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Mary, Mary, Quite Contrary!


  • Amartya Sen


It is argued here that Mary Wollstonecraft's pioneering contributions to the social sciences in general and to feminist studies in particular deserve fuller recognition. Her critiques of the leading conventional philosophers of her time, such as Edmund Burke, bring out the distinctive nature of her approach, in which the deprivation of women is linked with other social deprivations, and the roots of social progress are seen not only in legislatitive change but through societal processes involving the expansion and enrichment of basic education and more public engagement on issues of inequality and neglect.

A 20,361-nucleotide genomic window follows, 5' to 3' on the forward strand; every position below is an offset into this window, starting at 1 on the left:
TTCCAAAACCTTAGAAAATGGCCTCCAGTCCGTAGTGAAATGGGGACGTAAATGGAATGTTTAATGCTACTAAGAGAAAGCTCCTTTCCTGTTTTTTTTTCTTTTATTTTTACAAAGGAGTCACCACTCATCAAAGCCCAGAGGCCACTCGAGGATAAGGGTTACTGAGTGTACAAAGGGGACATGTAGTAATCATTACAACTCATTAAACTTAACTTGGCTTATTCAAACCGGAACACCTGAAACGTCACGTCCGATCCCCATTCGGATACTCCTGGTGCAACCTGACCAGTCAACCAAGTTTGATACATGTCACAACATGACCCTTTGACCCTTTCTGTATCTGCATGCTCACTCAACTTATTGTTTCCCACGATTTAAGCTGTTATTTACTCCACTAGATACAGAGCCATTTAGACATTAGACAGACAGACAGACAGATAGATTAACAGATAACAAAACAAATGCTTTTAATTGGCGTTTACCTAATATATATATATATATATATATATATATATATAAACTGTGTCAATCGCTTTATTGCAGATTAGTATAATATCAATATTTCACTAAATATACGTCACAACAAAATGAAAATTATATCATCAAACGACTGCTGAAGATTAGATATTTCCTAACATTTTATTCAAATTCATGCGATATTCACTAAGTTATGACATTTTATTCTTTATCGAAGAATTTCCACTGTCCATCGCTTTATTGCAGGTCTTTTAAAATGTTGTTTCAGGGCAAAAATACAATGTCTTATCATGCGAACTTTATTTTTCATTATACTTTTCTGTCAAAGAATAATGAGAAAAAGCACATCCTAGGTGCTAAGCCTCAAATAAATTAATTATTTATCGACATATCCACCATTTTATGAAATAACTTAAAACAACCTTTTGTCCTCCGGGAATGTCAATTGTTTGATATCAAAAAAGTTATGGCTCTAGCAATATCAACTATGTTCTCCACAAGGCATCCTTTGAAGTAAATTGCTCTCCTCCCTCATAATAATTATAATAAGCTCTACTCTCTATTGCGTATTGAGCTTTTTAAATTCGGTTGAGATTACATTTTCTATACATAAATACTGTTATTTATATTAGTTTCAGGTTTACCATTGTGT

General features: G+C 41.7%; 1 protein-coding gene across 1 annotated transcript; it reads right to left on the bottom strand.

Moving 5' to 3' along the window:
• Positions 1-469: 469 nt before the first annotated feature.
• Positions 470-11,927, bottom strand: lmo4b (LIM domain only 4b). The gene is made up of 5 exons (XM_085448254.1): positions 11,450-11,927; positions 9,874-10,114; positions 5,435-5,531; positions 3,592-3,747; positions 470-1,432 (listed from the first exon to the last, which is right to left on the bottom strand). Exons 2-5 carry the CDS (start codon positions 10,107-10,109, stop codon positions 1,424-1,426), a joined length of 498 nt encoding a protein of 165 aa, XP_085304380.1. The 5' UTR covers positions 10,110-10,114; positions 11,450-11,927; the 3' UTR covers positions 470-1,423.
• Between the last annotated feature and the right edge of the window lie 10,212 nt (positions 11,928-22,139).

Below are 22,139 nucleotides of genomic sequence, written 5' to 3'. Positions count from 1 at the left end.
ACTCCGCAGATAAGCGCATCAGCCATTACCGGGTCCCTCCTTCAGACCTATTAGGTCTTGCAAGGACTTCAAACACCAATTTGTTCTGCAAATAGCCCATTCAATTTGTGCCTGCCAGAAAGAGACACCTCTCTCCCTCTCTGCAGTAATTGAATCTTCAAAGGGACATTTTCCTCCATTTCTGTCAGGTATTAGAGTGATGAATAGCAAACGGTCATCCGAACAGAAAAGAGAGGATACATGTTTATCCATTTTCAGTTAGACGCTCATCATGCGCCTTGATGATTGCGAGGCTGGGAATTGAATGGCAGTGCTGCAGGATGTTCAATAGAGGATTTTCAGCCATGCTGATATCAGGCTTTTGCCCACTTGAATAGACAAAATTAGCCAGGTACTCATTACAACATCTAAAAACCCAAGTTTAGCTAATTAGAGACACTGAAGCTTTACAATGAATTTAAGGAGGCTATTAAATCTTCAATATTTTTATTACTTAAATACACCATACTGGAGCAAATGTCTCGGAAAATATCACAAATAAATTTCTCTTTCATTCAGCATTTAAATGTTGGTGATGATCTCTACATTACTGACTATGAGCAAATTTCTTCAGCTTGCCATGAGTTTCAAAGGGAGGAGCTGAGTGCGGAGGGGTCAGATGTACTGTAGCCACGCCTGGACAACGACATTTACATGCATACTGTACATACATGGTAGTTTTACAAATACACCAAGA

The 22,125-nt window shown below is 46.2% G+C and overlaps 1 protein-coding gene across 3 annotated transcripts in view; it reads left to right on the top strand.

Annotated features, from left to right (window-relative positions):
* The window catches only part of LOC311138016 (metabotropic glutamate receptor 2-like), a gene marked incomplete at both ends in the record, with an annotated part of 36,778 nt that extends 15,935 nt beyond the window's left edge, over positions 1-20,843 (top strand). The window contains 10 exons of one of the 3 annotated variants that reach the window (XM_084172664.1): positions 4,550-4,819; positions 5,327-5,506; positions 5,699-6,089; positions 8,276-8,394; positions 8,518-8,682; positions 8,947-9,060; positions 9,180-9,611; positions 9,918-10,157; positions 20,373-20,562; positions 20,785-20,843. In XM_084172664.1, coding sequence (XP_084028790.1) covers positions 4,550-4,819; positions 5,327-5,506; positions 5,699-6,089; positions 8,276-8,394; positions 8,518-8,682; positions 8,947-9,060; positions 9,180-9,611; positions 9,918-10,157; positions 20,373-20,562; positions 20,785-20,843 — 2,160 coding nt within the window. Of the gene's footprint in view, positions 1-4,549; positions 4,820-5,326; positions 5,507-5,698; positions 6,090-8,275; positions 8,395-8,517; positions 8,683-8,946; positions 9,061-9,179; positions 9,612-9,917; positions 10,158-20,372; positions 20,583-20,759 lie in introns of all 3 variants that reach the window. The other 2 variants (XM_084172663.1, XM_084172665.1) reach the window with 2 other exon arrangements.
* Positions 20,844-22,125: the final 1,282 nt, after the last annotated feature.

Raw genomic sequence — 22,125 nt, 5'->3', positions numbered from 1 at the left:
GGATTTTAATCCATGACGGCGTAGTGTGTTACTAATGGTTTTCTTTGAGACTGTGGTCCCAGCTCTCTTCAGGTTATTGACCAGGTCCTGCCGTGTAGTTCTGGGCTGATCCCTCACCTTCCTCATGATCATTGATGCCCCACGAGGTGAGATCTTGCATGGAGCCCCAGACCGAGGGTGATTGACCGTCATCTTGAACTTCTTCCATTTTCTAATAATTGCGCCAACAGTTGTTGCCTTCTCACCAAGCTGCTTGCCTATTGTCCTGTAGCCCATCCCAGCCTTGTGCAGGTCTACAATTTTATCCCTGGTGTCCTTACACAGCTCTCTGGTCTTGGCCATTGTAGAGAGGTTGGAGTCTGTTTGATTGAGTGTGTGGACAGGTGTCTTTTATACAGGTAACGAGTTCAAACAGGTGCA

Suggested Citation

  • Amartya Sen, 2005. "Mary, Mary, Quite Contrary!," Feminist Economics, Taylor & Francis Journals, vol. 11(1), pages 1-9.
  • Handle: RePEc:taf:femeco:v:11:y:2005:i:1:p:1-9 DOI: 10.1080/1354570042000332551

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    References listed on IDEAS

    1. Jane Bryan & Steve Hill & Max Munday & Annette Roberts, 2000. "Assessing the role of the arts and cultural industries in a local economy," Environment and Planning A, Pion Ltd, London, vol. 32(8), pages 1391-1408, August.
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